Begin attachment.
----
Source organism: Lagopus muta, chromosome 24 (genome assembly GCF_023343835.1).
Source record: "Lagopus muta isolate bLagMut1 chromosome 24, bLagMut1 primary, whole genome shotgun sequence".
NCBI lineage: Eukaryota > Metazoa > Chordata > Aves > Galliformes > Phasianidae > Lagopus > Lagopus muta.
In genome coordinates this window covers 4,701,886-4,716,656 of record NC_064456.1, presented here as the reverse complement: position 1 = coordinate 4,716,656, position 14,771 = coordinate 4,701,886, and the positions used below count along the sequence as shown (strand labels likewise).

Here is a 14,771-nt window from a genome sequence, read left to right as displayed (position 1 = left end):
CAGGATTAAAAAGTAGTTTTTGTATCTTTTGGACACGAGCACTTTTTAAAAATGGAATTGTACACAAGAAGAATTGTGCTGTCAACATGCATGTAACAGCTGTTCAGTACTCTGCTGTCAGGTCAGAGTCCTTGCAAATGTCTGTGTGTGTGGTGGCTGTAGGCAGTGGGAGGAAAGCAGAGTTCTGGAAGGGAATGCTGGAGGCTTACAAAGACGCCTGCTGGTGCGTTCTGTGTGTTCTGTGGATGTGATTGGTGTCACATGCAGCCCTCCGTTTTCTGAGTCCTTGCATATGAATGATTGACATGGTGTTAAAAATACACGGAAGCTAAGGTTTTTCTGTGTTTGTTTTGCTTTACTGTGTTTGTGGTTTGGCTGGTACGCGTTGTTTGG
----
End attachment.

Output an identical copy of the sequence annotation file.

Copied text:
Source organism: Lagopus muta, chromosome 24 (genome assembly GCF_023343835.1).
Source record: "Lagopus muta isolate bLagMut1 chromosome 24, bLagMut1 primary, whole genome shotgun sequence".
NCBI lineage: Eukaryota > Metazoa > Chordata > Aves > Galliformes > Phasianidae > Lagopus > Lagopus muta.
In genome coordinates this window covers 4,701,886-4,716,656 of record NC_064456.1, presented here as the reverse complement: position 1 = coordinate 4,716,656, position 14,771 = coordinate 4,701,886, and the positions used below count along the sequence as shown (strand labels likewise).

Here is a 14,771-nt window from a genome sequence, read left to right as displayed (position 1 = left end):
CAGGATTAAAAAGTAGTTTTTGTATCTTTTGGACACGAGCACTTTTTAAAAATGGAATTGTACACAAGAAGAATTGTGCTGTCAACATGCATGTAACAGCTGTTCAGTACTCTGCTGTCAGGTCAGAGTCCTTGCAAATGTCTGTGTGTGTGGTGGCTGTAGGCAGTGGGAGGAAAGCAGAGTTCTGGAAGGGAATGCTGGAGGCTTACAAAGACGCCTGCTGGTGCGTTCTGTGTGTTCTGTGGATGTGATTGGTGTCACATGCAGCCCTCCGTTTTCTGAGTCCTTGCATATGAATGATTGACATGGTGTTAAAAATACACGGAAGCTAAGGTTTTTCTGTGTTTGTTTTGCTTTACTGTGTTTGTGGTTTGGCTGGTACGCGTTGTTTGG